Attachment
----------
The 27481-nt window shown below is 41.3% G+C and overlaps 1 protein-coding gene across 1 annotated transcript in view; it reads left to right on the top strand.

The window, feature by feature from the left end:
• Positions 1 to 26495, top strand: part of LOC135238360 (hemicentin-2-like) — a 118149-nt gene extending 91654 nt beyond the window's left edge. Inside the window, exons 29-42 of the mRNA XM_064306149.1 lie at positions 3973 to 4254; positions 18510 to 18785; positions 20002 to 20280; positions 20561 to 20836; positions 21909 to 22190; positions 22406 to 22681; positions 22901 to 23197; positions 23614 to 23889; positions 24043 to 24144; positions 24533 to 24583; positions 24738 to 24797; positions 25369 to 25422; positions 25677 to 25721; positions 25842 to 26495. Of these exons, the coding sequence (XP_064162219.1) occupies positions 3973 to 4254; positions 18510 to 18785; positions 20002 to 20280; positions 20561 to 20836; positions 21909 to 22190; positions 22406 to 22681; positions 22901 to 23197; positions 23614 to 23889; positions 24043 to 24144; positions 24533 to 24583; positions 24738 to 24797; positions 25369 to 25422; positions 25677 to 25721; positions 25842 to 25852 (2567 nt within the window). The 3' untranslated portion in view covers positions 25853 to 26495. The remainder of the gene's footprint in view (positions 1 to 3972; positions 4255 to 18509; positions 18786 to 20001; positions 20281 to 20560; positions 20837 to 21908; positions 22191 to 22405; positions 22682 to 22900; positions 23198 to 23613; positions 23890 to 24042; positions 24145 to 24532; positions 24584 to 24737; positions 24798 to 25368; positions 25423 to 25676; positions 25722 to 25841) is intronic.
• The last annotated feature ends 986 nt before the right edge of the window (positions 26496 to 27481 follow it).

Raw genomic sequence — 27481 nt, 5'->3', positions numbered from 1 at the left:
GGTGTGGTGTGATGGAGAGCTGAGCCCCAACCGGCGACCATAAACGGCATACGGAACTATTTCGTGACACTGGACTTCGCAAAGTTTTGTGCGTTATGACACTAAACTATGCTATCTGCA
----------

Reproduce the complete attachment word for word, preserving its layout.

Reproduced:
The 27481-nt window shown below is 41.3% G+C and overlaps 1 protein-coding gene across 1 annotated transcript in view; it reads left to right on the top strand.

The window, feature by feature from the left end:
• Positions 1 to 26495, top strand: part of LOC135238360 (hemicentin-2-like) — a 118149-nt gene extending 91654 nt beyond the window's left edge. Inside the window, exons 29-42 of the mRNA XM_064306149.1 lie at positions 3973 to 4254; positions 18510 to 18785; positions 20002 to 20280; positions 20561 to 20836; positions 21909 to 22190; positions 22406 to 22681; positions 22901 to 23197; positions 23614 to 23889; positions 24043 to 24144; positions 24533 to 24583; positions 24738 to 24797; positions 25369 to 25422; positions 25677 to 25721; positions 25842 to 26495. Of these exons, the coding sequence (XP_064162219.1) occupies positions 3973 to 4254; positions 18510 to 18785; positions 20002 to 20280; positions 20561 to 20836; positions 21909 to 22190; positions 22406 to 22681; positions 22901 to 23197; positions 23614 to 23889; positions 24043 to 24144; positions 24533 to 24583; positions 24738 to 24797; positions 25369 to 25422; positions 25677 to 25721; positions 25842 to 25852 (2567 nt within the window). The 3' untranslated portion in view covers positions 25853 to 26495. The remainder of the gene's footprint in view (positions 1 to 3972; positions 4255 to 18509; positions 18786 to 20001; positions 20281 to 20560; positions 20837 to 21908; positions 22191 to 22405; positions 22682 to 22900; positions 23198 to 23613; positions 23890 to 24042; positions 24145 to 24532; positions 24584 to 24737; positions 24798 to 25368; positions 25423 to 25676; positions 25722 to 25841) is intronic.
• The last annotated feature ends 986 nt before the right edge of the window (positions 26496 to 27481 follow it).

Raw genomic sequence — 27481 nt, 5'->3', positions numbered from 1 at the left:
GGTGTGGTGTGATGGAGAGCTGAGCCCCAACCGGCGACCATAAACGGCATACGGAACTATTTCGTGACACTGGACTTCGCAAAGTTTTGTGCGTTATGACACTAAACTATGCTATCTGCA